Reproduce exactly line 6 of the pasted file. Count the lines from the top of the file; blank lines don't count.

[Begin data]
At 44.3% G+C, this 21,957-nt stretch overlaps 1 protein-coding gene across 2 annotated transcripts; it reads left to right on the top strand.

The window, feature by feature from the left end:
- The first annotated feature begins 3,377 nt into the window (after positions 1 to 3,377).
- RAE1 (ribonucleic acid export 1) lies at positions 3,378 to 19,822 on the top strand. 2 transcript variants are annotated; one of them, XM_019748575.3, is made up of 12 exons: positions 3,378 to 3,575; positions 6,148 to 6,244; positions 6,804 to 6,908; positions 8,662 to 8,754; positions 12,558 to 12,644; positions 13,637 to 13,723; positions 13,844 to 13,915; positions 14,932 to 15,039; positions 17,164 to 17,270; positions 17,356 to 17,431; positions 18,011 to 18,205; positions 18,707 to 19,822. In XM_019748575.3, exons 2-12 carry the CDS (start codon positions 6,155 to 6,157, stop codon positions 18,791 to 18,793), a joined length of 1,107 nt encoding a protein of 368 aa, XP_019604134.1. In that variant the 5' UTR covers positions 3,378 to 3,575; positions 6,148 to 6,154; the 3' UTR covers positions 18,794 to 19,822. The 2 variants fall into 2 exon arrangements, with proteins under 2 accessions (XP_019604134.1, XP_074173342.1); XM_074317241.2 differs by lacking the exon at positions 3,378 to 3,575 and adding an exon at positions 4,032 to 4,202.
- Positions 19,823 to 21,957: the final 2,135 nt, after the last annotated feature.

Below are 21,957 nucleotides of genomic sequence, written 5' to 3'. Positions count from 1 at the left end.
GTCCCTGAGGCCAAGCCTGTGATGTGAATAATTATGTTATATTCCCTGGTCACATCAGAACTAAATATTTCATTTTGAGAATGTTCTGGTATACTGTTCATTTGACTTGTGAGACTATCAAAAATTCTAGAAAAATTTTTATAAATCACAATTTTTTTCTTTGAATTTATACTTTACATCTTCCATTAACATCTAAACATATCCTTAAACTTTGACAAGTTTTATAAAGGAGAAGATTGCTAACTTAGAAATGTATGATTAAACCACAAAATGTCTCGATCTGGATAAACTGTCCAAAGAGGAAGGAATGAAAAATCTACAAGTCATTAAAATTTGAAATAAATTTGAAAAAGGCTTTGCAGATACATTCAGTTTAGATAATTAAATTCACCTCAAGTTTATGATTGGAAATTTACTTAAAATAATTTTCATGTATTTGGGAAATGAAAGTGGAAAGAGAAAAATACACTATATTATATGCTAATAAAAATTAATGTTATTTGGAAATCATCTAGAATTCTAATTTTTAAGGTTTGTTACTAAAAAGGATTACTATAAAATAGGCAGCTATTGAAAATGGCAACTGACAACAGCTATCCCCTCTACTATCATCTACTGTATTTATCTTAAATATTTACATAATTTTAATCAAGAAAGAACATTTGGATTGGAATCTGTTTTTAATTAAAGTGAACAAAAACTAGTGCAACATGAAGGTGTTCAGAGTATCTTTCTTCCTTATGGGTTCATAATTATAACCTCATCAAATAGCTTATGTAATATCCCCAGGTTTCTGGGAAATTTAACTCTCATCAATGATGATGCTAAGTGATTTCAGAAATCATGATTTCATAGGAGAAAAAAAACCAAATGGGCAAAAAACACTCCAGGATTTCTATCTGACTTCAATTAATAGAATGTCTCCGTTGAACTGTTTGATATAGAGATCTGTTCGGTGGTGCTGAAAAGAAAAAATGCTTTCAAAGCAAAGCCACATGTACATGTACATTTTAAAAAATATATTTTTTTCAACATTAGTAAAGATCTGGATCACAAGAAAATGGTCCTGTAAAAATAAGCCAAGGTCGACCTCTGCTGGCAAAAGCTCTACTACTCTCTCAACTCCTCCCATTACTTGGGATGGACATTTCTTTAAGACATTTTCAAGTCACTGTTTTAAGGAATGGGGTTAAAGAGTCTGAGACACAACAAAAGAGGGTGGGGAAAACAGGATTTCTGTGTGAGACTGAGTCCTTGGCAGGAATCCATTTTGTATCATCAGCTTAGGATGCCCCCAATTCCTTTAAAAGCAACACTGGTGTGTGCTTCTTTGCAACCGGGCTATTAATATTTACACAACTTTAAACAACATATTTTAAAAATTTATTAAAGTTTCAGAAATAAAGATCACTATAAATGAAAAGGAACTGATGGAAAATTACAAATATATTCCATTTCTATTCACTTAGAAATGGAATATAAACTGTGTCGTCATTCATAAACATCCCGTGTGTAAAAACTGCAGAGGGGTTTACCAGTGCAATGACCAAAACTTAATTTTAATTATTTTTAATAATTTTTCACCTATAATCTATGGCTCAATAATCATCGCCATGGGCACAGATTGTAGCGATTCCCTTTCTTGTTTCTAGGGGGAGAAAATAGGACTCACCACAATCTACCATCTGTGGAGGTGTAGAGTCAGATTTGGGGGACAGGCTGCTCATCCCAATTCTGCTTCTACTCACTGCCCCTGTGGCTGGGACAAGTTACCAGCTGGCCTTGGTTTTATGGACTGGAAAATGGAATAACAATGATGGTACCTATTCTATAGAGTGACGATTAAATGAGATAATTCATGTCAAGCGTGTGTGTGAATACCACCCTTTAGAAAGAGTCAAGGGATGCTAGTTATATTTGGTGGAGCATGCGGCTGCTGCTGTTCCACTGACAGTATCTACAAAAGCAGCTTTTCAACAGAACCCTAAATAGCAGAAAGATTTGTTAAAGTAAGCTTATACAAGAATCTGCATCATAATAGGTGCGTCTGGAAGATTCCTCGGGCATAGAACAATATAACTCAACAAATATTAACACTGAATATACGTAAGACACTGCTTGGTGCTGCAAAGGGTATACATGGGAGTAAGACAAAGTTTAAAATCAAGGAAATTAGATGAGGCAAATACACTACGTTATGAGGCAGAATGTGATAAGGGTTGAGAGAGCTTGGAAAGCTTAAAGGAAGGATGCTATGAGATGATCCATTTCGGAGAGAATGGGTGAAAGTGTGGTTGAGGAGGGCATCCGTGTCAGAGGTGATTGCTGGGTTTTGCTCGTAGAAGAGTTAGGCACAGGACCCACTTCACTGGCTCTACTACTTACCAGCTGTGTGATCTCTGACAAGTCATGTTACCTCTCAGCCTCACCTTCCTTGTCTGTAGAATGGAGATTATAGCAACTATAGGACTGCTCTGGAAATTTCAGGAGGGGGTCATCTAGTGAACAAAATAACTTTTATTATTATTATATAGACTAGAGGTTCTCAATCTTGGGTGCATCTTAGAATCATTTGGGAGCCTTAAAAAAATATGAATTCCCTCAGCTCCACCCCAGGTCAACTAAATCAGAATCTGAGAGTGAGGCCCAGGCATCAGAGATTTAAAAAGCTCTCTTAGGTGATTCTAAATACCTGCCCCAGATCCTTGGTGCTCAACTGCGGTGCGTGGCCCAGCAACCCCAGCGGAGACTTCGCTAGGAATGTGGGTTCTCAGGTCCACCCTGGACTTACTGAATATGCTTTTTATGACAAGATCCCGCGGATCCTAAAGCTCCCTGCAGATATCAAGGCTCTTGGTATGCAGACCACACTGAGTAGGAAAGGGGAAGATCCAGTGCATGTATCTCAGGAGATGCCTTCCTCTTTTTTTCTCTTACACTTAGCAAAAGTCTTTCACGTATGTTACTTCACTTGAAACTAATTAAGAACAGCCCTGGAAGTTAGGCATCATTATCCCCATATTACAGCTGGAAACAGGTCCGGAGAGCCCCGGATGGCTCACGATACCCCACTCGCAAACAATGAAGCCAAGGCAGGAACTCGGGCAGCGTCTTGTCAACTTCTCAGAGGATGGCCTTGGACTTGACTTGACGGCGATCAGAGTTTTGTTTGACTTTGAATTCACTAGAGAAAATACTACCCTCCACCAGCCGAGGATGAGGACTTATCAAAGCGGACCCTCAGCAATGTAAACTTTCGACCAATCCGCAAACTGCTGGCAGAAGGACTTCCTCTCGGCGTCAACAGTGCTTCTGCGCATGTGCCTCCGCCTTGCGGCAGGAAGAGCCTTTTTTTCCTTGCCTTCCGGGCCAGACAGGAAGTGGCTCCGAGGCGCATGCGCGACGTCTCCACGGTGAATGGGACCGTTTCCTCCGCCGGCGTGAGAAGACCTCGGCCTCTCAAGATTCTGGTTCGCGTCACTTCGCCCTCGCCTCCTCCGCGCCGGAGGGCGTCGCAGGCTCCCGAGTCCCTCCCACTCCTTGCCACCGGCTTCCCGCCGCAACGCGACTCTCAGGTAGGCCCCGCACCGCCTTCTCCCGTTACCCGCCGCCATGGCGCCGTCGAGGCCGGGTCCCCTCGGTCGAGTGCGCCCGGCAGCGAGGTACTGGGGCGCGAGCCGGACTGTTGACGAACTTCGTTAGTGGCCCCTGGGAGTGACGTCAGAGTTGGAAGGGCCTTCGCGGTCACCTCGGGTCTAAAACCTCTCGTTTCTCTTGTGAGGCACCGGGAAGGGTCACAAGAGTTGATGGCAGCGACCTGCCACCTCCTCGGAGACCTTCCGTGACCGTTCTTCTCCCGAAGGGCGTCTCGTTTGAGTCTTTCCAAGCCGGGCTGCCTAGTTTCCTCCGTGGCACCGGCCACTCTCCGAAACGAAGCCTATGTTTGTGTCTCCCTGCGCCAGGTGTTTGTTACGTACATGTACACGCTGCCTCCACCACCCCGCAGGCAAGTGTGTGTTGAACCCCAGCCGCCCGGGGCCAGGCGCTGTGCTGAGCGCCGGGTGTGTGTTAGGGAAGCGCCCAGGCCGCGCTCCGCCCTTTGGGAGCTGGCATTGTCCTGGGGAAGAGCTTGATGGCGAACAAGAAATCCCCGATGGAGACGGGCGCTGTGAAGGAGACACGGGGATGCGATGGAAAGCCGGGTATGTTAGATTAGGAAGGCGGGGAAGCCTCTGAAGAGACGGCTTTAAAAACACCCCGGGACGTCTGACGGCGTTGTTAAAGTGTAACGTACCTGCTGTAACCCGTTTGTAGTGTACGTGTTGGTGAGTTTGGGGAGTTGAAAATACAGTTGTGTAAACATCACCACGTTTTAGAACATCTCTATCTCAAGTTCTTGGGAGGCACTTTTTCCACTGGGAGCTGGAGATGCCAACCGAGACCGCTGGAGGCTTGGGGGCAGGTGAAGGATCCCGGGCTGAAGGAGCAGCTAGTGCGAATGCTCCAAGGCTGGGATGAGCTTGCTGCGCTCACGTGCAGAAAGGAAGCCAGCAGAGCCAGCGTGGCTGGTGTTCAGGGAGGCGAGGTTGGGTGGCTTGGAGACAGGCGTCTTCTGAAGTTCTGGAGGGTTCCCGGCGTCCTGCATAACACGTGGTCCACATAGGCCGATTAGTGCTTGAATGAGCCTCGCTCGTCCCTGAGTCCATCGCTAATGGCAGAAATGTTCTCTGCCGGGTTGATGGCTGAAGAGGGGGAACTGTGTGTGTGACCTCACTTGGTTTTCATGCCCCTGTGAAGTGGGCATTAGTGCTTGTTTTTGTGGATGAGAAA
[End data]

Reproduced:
Below are 21,957 nucleotides of genomic sequence, written 5' to 3'. Positions count from 1 at the left end.